EXPLORATION RATING: ?/10


Driver: San Francisco

The bizarre body-hopping plot device of the most recent Driver is certainly interesting, but sadly the real-world location and limited scope for where you are allowed to go means this doesn’t rank highly on our explorometer. You can really only drive about along a certain set of roads, and that’s that.

EXPLORATION RATING: 2/10


Minecraft

This was our game of 2010, but it should still get an obligatory mention. Exploring is, in Minecraft’s eminent, procedural, sandbox world, pretty much the most important thing you can do. And now it’s officially finished, too. Long live freedom!

EXPLORATION RATING: 10/10


Anno 2070

This is what made me write this article in the first place, actually. It’s not really an open world game as such, but with your ship exploring the maps, and you ability to colonise across the archipelagos, it’s something like an open-world strategy game. Which leads me to ask: Where are the open world games that play with ideas about genre? Eh? Surely there must be more than this. And if not, why not?

It strikes me that open-world techniques could and will be applied to a whole bunch of games we haven’t seen before in a way that RPG mechanics have found themselves pollinated through other game types. We’ve got an open world puzzle game being developed by Jon Blow with The Witness, and there’s an open RTS being developed with Kenshi, but I think that’s just the tip of the iceberg of developmental possibility…

EXPLORATION RATING: 2/10

IN CONCLUSION

I’ve probably missed something significant here, and you can obviously argue that Deus Ex and The Witcher 2 are pretty freeform and exploratory in their play, but they break my arbitrary rules by not having an overall container-world for you to go back and forth in.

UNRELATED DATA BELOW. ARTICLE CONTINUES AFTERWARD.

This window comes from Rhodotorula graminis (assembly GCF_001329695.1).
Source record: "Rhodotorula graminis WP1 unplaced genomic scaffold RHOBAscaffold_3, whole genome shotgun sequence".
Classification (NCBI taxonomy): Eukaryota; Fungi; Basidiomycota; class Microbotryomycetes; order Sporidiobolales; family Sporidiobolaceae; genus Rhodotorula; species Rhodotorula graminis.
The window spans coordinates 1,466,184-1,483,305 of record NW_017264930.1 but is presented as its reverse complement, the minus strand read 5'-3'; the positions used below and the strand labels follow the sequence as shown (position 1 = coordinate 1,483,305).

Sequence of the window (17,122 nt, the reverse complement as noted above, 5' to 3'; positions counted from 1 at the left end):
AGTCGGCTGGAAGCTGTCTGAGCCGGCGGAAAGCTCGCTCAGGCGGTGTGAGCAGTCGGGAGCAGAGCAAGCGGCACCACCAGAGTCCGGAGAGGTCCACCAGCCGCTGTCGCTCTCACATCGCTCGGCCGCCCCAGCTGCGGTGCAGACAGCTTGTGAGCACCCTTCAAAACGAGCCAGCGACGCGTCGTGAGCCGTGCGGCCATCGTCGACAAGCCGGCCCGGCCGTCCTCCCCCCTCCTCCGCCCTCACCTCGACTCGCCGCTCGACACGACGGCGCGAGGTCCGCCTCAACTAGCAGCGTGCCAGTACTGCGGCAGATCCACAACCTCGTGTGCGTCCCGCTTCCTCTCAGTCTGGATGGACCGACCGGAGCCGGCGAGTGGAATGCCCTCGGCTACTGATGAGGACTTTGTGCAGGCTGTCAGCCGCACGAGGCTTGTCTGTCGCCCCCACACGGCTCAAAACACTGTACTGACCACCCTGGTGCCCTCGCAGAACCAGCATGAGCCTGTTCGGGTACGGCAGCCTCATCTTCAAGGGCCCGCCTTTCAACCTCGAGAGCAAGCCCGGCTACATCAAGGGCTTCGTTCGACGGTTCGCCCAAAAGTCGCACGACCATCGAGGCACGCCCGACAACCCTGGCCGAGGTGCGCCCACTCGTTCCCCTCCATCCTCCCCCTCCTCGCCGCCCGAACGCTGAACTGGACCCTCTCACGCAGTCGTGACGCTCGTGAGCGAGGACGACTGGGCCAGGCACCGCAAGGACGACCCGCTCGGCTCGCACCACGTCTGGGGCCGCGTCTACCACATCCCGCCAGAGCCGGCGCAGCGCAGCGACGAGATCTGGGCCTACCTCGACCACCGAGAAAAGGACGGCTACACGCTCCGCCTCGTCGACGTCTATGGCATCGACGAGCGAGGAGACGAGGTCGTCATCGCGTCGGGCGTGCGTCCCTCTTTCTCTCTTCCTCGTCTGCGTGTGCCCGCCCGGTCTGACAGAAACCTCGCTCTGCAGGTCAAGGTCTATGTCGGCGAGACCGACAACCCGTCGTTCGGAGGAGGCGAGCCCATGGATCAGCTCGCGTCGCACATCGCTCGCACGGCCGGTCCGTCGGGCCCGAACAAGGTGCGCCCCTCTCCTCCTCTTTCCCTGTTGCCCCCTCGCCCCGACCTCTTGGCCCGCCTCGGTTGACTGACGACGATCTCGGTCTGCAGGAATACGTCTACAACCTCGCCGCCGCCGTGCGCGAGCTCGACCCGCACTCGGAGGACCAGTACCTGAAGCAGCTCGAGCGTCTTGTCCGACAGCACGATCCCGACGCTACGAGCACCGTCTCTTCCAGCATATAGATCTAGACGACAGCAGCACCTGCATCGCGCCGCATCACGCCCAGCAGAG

Anyway! I think the important lesson here is that more and more games are benefiting from allowing us some freedom. The trick, I think, is that these kinds of games give themselves an immediate advantage over linear games being motivated by the player. Linear games only really work as long as the forward momentum is kept up, but when the world is open, the pace and direction can change, and the player knows that’s their responsibility. If the story isn’t going forward it’s because you spent the past three hours looking at mushrooms. And you did that. Agency!

In fact it almost doesn’t matter how superficial the “life” or general detailing of the open world is, so long as we have some reasons to mess about in it. The games which provide us with great toys to use in the world, while also making that open world interesting to explore, are the games which I think contain a taste of the most interesting possible future of game design. Linearity might continue to dominate, but I think its grip is weakening. And good thing too.

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95 Comments »

  1. Heliocentric says: